Tuesday, 21 November 2017

Condominium Owners Must Pay Their Condo Fees

Written by Posted On Thursday, 09 November 2017 21:18

Qustion: I am the President of a large condominium association, and most of our owners pay their condominium fees each and every month on time. However, one owner is refusing to pay the condominium fee, claiming the association is not performing certain functions properly, and the owner is attempting to offset the fee as leverage to get the condominium to do that work. Does the owner have the right to withhold the fee under these circumstances?

Answer: A condominium unit owner, in my opinion, never has the right to withhold the condominium fee -- whether or not the association legitimately owes money or some other duty to the owner.

If one unit owner decides unilaterally to withhold the monthly fee, this can put a serious strain on the condominium association's budget. More importantly, if one owner is permitted to withhold the fee, every other owner in the complex will be able to claim the same right, and clearly this will raise havoc within the association. The condominium association has certain monthly obligations. It has to pay taxes, it has to pay insurance, it has to pay a water bill, and it has to pay a management fee. And of course it has to pay its attorney. Every year, the board of directors of the association -- often in conjunction with the property manager -- develop a projected budget, estimating what the annual income will be for the next year, and attempting to estimate the operating costs for the coming year. These estimates are often based on the past two or three years history of the association, and of course the association also has to budget an adequate amount of money each year for reserves.

Reserves are an important part of any condominium budget. Every association must have adequate reserves available in the event an emergency occurs, or an unforseen problem occurs that will necessitate a considerable expenditure of money. Most owners will acknowledge that they would rather pay $5 or $10 a month each and every month into a reserve account, than be hit with a special assessment of $2,000-$3,000 (or more) because there are not sufficient reserves.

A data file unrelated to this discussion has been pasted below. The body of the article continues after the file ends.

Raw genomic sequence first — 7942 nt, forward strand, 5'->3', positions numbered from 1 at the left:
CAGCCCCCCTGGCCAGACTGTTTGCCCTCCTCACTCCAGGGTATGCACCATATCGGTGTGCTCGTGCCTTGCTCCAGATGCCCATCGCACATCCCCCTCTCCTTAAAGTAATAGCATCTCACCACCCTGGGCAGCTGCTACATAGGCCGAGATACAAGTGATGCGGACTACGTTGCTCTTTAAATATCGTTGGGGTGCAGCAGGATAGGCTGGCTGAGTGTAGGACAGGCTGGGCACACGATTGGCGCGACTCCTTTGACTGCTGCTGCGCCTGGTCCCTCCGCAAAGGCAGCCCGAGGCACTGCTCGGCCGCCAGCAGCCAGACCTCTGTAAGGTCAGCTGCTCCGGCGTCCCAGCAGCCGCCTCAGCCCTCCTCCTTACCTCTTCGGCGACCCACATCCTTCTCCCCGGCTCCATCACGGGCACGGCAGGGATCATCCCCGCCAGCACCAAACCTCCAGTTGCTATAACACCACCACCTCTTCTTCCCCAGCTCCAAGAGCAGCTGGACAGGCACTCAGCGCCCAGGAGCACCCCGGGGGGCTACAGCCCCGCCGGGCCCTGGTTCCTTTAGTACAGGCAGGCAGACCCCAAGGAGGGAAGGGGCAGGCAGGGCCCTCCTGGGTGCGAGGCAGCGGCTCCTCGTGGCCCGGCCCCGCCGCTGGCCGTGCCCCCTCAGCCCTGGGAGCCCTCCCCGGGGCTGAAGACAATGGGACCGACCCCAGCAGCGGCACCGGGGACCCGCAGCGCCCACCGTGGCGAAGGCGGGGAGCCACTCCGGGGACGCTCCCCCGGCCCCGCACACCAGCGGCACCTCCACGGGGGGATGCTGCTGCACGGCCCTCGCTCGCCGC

Thus, if the projected income on a month to month basis is not reached because one or more owners refuse to pay their fee, this begins to put a serious strain on the overall budget of the association.

There is a case in California that is instructive to all condominium association owners, property managers, and boards of directors.

An owner refused to pay the condominium association's assessments, because he alleged that the condominium association had violated the condominium documents and had committed wrongful acts when it performed certain repair work to his unit.

The court in California recognized there is generally a right of setoff, which can be defined as follows: "A" owes $100 to "B," but "B" owes $75.00 to "A." In our example, "A" really owes $25.00 to "B," and "A" can withhold (setoff) the balance of the $100.00 owed because "B" owes "A" that money.

However, the court also determined that if the claim of setoff defeats public policy, such a setoff would not be permitted.

The language of the court in discussing the public policy of a condominium assessment is very instructive:

Because homeowner associations would cease to exist without regular payment of assessment fees, the legislature has created procedures for associations to quickly and efficiently seek relief against a non-paying owner. Permitting an owner to broadly assert the homeowner association's conduct as a defense or "setoff" to such enforcement action would seriously undermine these rules.

Thus, as a member of your board of directors, you must take prompt action to collect the delinquent fees owed by all unit owners. The collection procedures vary among the various states, but you and your property managers cannot permit the delinquencies to continue to stay on the books.

There is another important legal concept in condominium and homeowner association law, namely uniformity. A board of directors cannot treat one unit owner in a different manner than they treat other owners. The board cannot be arbitrary and capricious in its application of the laws, but must enforce the laws uniformly across the board. If the board permits one owner to stay delinquent, all of the other unit owners may soon claim the same right, and thus your association will begin to have serious financial consequences.

This does not mean to suggest that unit owners have no rights. On the contrary, they certainly can file suit against the association, and in those jurisdiction where mediation or arbitration is provided, can request a dispute resolution mechanism in an effort to settle any outstanding matters. But unit owners cannot be permitted to let their condominium fees lapse.

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Benny L. Kass

Author of the weekly Housing Counsel column with The Washington Post for nearly 30 years, Benny Kass is the senior partner with the Washington, DC law firm of Kass, Mitek & Kass, PLLC and a specialist in such real estate legal areas as commercial and residential financing, closings, foreclosures and workouts.

Mr. Kass is a Charter Member of the College of Community Association Attorneys, and has written extensively about community association issues. In addition, he is a life member of the National Conference of Commissioners on Uniform State Laws. In this capacity, he has been involved in the development of almost all of the Commission’s real estate laws, including the Uniform Common Interest Ownership Act which has been adopted in many states.

www.kmklawyers.com

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